Preferring the side of humanity, I would be happy if all people were treated as equally as we claim they are, and if all that glorious opportunity were really there like they say it is. I have seen far too many smart, hard-working, talented people of many ethnicities, go nowhere in life. I wish I knew exactly why, so I could know where to aim my sights, but I don't think there's a one-size-fits-all answer. So having the police treat African American people exactly the same way they treat everyone else would be part of that ideal situation. One day I think it will happen, but it might take a generation or two.

Paul SB said...

Raito,

For the most part I agree with what you are saying. Your distinction between "I am different" and "I do different things" is a subtle but potentially important one. In the first case it suggests permanence, while the second suggests choice. Oddly enough, I first came across this in a German class, where the professor noted that in English we would say "I am hungry" whereas in German "Ich have hunger" literally means "I have hunger," which implies a temporary state. I don'y know if you can really carry the Sapir/Whorf Hypothesis too far, here, but it does suggest something about how we think about ourselves and each other.

But be careful here:
'I'm different, and you must accommodate me. But I don't have to accommodate you' is hypocrisy.
- Yes, it's hypocrisy, but can you say that all members of all ethnic groups who have not fully assimilated are guilty of this? I have known some who are, but others who are totally okay with mainstream Americans living their mainstream lives and doing their mainstream things as long as no one stops them from doing their things and living their lives. Some people are comfortable with difference, others make it an issue.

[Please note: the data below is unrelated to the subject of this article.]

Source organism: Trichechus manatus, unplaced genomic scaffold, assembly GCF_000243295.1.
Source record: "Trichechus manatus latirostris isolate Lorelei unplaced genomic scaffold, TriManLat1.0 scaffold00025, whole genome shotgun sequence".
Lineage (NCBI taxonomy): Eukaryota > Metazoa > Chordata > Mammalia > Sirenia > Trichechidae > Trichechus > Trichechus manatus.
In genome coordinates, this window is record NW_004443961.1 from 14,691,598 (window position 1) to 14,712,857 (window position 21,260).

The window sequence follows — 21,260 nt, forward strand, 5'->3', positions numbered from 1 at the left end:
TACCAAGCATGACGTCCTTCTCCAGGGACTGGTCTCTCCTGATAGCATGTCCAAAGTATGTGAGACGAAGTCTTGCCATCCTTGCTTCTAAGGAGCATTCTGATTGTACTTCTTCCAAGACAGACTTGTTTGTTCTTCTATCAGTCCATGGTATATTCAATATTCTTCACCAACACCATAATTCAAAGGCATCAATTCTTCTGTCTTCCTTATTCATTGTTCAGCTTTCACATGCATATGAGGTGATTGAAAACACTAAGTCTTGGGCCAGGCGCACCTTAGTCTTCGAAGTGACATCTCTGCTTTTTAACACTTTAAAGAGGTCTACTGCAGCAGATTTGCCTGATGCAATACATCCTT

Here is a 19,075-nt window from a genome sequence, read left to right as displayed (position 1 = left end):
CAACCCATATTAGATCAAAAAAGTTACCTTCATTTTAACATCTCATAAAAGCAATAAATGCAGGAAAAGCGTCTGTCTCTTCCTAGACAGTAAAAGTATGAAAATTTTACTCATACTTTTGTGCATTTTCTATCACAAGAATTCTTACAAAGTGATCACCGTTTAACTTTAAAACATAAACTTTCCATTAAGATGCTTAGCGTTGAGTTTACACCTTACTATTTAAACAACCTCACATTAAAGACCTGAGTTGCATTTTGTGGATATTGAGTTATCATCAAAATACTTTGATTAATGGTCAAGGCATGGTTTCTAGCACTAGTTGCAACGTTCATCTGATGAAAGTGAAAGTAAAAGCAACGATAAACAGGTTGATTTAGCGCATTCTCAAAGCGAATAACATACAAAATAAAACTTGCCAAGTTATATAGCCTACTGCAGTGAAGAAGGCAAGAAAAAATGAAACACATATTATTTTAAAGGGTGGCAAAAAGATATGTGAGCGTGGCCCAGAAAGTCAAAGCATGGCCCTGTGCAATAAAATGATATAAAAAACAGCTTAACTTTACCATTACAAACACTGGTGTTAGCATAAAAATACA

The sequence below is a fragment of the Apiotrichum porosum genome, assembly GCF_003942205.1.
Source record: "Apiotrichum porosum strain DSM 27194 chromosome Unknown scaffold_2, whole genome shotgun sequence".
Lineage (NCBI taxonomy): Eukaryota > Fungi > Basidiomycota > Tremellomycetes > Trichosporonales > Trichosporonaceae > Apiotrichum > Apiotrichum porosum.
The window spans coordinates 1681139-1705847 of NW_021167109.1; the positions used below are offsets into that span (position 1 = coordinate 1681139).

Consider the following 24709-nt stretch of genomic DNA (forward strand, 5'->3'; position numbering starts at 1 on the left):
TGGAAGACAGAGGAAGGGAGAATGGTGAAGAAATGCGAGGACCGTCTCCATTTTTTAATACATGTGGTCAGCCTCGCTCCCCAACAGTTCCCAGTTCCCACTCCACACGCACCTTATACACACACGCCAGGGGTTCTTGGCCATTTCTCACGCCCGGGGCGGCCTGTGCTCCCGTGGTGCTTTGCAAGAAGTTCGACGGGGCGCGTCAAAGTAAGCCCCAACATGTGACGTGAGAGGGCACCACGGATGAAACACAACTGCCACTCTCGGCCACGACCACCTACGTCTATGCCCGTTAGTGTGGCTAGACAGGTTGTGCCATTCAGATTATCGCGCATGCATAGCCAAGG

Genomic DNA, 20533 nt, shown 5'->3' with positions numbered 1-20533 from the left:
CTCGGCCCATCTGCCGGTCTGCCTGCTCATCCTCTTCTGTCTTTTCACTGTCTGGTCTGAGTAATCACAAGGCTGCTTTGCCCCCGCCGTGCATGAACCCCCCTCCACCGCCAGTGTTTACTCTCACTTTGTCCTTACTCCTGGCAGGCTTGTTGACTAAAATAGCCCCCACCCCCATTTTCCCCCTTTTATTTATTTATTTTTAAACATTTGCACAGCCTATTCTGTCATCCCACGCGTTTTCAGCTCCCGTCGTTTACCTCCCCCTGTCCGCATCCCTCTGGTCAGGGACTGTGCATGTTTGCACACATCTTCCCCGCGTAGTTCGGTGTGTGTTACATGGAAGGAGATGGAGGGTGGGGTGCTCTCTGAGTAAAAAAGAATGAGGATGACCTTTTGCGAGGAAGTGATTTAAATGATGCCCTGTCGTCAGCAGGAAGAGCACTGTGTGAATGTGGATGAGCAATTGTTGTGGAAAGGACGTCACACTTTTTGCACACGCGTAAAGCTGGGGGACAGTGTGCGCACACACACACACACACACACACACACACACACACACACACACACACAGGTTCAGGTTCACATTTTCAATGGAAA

In most ways, there really doesn't need to be any issues. If someone wants to wear clothes that look funny to mainstream society, why should anyone care? I dress fairly conservatively, but I like the diversity just for the sake of dispelling monotony, and I enjoy all sorts of different cuisines. There are some more serious issues that can come up when you have different cultures, issues where a certain level of conformity may be necessary. I have known a lot of Latino people who believe in exorcism, and will take their sick family members to an exorcist rather than a real doctor. This can have tragic and fatal consequences. When it is a non-contagious condition, like schizophrenia, someone might argue that it's their choice if it only hurts them and not other people. But then you have the vaxxers, fools of multiple ethnic backgrounds who share common conspiracy theory, anti-science memes, and threaten public health with their stupidity. I can't think of any case where a specific ethnic group refused modern medicine to treat a contagious disease which then spread to the public at large, but I'm sure they're out there.